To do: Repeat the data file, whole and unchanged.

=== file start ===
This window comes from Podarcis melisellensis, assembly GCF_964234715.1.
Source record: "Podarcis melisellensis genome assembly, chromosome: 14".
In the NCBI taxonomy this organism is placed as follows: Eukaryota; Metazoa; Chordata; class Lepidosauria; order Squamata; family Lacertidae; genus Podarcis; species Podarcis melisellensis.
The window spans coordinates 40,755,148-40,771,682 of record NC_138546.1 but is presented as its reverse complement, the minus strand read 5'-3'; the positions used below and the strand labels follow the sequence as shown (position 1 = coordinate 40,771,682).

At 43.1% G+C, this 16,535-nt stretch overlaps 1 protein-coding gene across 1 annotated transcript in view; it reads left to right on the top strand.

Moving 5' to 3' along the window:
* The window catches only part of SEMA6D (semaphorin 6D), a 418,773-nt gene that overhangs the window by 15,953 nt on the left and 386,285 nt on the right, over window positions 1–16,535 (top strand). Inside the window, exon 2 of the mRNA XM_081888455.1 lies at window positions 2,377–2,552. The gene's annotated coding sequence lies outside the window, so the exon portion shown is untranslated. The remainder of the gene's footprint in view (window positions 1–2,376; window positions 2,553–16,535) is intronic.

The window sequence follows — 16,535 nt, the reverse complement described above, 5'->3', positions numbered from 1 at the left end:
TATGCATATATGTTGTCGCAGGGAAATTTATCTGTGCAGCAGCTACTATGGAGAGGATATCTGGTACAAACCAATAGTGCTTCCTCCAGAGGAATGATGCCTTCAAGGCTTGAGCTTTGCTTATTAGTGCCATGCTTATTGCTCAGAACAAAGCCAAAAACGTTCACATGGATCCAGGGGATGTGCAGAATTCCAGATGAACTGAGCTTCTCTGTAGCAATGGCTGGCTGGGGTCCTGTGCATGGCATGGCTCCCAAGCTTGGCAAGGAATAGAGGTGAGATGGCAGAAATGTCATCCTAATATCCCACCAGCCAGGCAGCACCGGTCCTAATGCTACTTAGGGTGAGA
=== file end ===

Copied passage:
This window comes from Podarcis melisellensis, assembly GCF_964234715.1.
Source record: "Podarcis melisellensis genome assembly, chromosome: 14".
In the NCBI taxonomy this organism is placed as follows: Eukaryota; Metazoa; Chordata; class Lepidosauria; order Squamata; family Lacertidae; genus Podarcis; species Podarcis melisellensis.
The window spans coordinates 40,755,148-40,771,682 of record NC_138546.1 but is presented as its reverse complement, the minus strand read 5'-3'; the positions used below and the strand labels follow the sequence as shown (position 1 = coordinate 40,771,682).

At 43.1% G+C, this 16,535-nt stretch overlaps 1 protein-coding gene across 1 annotated transcript in view; it reads left to right on the top strand.

Moving 5' to 3' along the window:
* The window catches only part of SEMA6D (semaphorin 6D), a 418,773-nt gene that overhangs the window by 15,953 nt on the left and 386,285 nt on the right, over window positions 1–16,535 (top strand). Inside the window, exon 2 of the mRNA XM_081888455.1 lies at window positions 2,377–2,552. The gene's annotated coding sequence lies outside the window, so the exon portion shown is untranslated. The remainder of the gene's footprint in view (window positions 1–2,376; window positions 2,553–16,535) is intronic.

The window sequence follows — 16,535 nt, the reverse complement described above, 5'->3', positions numbered from 1 at the left end:
TATGCATATATGTTGTCGCAGGGAAATTTATCTGTGCAGCAGCTACTATGGAGAGGATATCTGGTACAAACCAATAGTGCTTCCTCCAGAGGAATGATGCCTTCAAGGCTTGAGCTTTGCTTATTAGTGCCATGCTTATTGCTCAGAACAAAGCCAAAAACGTTCACATGGATCCAGGGGATGTGCAGAATTCCAGATGAACTGAGCTTCTCTGTAGCAATGGCTGGCTGGGGTCCTGTGCATGGCATGGCTCCCAAGCTTGGCAAGGAATAGAGGTGAGATGGCAGAAATGTCATCCTAATATCCCACCAGCCAGGCAGCACCGGTCCTAATGCTACTTAGGGTGAGA